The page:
October 22, 2021

Volume XI, Number 295

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Don’t Let Your Supply Chain Run Aground

On March 23, 2021, the container vessel Ever Given, one of the largest container ships in the world, grounded in the Suez Canal for nearly 5 days, blocking traffic through one of the busiest and most important commercial sea lanes in the entire world.  The cost of this single incident is being measured in billions of dollars.  Nearly 30 years ago, I made four transits of the Suez Canal as a young naval officer on the bridge of an aircraft carrier and even then, the importance of that narrow waterway to international commerce was apparent to me.

After a year of dealing with the continuing effects of the COVID-19 pandemic, it is undeniable that events happening in faraway places have immediate and potentially long-lasting impacts on the local economy.  This impact is felt most keenly on our supply chains.  To make matters worse, as the economy continues to recover from the pandemic, shortages of supplies are hampering manufacturing and service businesses across the international, national and local arenas.

How best can a business reduce interruption due to supply chain problems? 

Below are a few areas that business owners can review to create a plan for a more resilient network of suppliers.  These suggestions are not applicable to every business, but together these steps can create a more resilient network of supply relationships.

  • Understand your current needs and obligations. Identify items which, if their supply dropped materially, could severely impact your business.  Can some of these items be kept stockpiled on hand?  This is harder to accomplish for unique or custom items but can be accomplished for more readily available items.  Every business with substantial vendor relationships should understand these relationships clearly.

  • Identify multiple sources for critical supplies. Having backup suppliers can keep your business going at an optimal pace.  However, this option is not easily available to businesses with extensive contracts in place.  Many businesses often like to obtain favorable prices by buying exclusively or in large quantities from a single source.  These agreements make sense from a cost perspective, particularly when purchasing in large quantities or when a business has a predictable need for specific materials at designated times, but when relationships break down or performance becomes difficult (or impossible), the terms of these agreements become critical in determining who gets left holding the bag.

On the other hand, a large amount of business is also conducted on a purchase order basis without a formal agreement specifying exclusivity or minimal purchases.  In that case, manufacturers are in a position to have non-exclusive relationships with multiple vendors.  Even where there are agreements in place with suppliers, those agreements may not require exclusivity with the supplier.  The downside of that situation occurs when supplies are low and suppliers are then able to dictate the distribution of scarce items to favored purchasers.  The current automotive chip shortage is an illustration of this principle.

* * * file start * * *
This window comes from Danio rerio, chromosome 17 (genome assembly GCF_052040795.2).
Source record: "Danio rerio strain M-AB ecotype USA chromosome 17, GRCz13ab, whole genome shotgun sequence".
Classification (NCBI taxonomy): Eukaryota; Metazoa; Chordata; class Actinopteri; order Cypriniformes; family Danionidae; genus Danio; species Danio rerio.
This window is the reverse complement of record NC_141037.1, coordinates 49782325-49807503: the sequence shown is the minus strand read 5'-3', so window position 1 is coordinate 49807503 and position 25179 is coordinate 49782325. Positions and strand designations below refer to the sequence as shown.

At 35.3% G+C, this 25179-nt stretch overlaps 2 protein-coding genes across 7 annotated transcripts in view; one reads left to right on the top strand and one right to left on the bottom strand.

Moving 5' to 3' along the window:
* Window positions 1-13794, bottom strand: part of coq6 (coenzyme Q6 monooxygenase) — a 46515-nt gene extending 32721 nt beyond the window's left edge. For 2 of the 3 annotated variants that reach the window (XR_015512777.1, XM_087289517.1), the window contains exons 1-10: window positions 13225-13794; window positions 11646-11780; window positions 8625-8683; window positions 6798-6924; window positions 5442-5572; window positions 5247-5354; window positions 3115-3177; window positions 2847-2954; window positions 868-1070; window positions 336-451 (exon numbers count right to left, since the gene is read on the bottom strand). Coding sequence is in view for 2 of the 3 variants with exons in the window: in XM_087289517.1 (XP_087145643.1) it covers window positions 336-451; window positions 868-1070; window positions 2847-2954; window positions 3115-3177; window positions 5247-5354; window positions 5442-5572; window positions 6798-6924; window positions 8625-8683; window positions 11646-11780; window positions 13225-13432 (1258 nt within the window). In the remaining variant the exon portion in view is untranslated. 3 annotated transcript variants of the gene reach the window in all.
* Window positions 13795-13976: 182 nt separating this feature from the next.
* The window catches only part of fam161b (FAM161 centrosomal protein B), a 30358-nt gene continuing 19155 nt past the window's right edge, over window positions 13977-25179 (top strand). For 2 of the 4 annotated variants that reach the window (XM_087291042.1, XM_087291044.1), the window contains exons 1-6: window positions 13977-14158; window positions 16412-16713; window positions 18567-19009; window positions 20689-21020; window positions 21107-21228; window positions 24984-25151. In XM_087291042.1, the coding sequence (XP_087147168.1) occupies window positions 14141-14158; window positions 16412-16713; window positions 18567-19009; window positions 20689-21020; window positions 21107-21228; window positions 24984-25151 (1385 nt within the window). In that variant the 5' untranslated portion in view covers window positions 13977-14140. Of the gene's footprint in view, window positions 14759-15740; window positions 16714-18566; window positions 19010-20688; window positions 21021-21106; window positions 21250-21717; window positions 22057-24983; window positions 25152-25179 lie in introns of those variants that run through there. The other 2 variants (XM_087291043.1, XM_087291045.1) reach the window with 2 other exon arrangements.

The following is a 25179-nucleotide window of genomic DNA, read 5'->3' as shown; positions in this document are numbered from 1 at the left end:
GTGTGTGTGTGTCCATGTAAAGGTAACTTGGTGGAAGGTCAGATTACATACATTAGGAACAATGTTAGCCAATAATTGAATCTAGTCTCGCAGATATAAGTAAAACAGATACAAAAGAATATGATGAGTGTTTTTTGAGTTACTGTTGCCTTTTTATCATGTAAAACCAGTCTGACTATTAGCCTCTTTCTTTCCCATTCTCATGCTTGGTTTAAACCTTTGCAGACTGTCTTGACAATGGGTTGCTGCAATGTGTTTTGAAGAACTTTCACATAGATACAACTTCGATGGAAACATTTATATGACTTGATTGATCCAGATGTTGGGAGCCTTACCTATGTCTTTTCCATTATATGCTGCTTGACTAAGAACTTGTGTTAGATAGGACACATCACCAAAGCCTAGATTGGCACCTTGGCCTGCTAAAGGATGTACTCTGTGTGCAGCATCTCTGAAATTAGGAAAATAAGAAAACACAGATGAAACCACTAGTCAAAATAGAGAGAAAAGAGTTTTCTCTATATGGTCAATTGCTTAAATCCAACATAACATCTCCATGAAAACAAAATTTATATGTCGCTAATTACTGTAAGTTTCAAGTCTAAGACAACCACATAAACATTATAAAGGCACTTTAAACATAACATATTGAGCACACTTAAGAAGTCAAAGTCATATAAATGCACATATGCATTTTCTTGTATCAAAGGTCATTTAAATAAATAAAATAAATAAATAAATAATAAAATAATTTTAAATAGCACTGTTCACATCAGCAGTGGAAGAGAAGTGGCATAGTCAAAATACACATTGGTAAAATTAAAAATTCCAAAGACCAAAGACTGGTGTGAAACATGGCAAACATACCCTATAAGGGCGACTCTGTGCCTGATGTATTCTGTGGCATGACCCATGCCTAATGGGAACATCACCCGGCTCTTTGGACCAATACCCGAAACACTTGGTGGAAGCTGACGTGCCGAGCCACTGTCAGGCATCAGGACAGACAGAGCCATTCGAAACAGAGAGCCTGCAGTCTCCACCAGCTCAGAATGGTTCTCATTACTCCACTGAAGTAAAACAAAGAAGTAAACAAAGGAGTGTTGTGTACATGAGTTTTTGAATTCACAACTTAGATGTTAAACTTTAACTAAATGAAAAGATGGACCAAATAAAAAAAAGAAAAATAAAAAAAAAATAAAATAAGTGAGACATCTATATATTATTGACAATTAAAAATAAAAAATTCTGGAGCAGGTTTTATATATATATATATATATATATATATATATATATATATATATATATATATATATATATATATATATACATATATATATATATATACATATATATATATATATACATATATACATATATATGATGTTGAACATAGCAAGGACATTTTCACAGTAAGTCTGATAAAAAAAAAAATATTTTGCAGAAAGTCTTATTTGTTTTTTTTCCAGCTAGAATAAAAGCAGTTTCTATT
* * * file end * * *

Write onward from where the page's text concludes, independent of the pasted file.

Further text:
• Create flexible relationships. As manufacturers try to rebound from the past year, they look to secure reliable sources for needed materials.  Part of that challenge is that supply chains today are global in nature, which makes these relationships even more prone to impact by unexpected events.  After taking stock of their supply contracts and understanding what requirements exist, businesses should map out an ideal supply chain network that maximizes its ability to obtain required materials and limit disruption.  Some compromise might be required, but vendor relationships can be found which provide redundancy for the unexpected.

  • Seek professional solutions. A number of supply chain solutions have relied on recent advances in data analysis to help businesses maximize supply chain health and flexibility.  These services are usually not cheap and often require subscription or access to business information that can make business owners nervous.  However, they can create efficiencies and safeguards that can often pay for themselves in savings or as something of an insurance policy against supply chain disruption.  Attorneys can also help sort out contractual obligations, including remedies (and defenses), to help businesses navigate their supply chains.

  • Be proactive. Finally, be proactive, which is easier said than done, of course.  However, taking stock of potential alternative sources of critical items and mapping the network of suppliers and their capabilities can add a layer of preparedness for the next disruption.  Contractual relationships that allow for needed flexibility can further add to a business’ ability to withstand the impact of unexpected events.

© 2021 Davis|Kuelthau, s.c. All Rights ReservedNational Law Review, Volume XI, Number 242
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About this Author

Timothy Feldhausen, Davis Kuelthau Law Firm, Green Bay, Corporate Law Attorney
Senior Attorney

Tim is a member of Davis & Kuelthau’s Corporate Team practicing in the Green Bay office. He concentrates his practice on complex legal and business matters, including asset and stock purchase transactions for business, licensing, transportation, franchising and dealership issues. He counsels his clients on the structuring of business entities, corporate governance, mergers and acquisitions, franchise law, commercial finance and private equity.

Tim’s primary client base includes privately-held manufacturing, technology and sales and services...

920-431-2225
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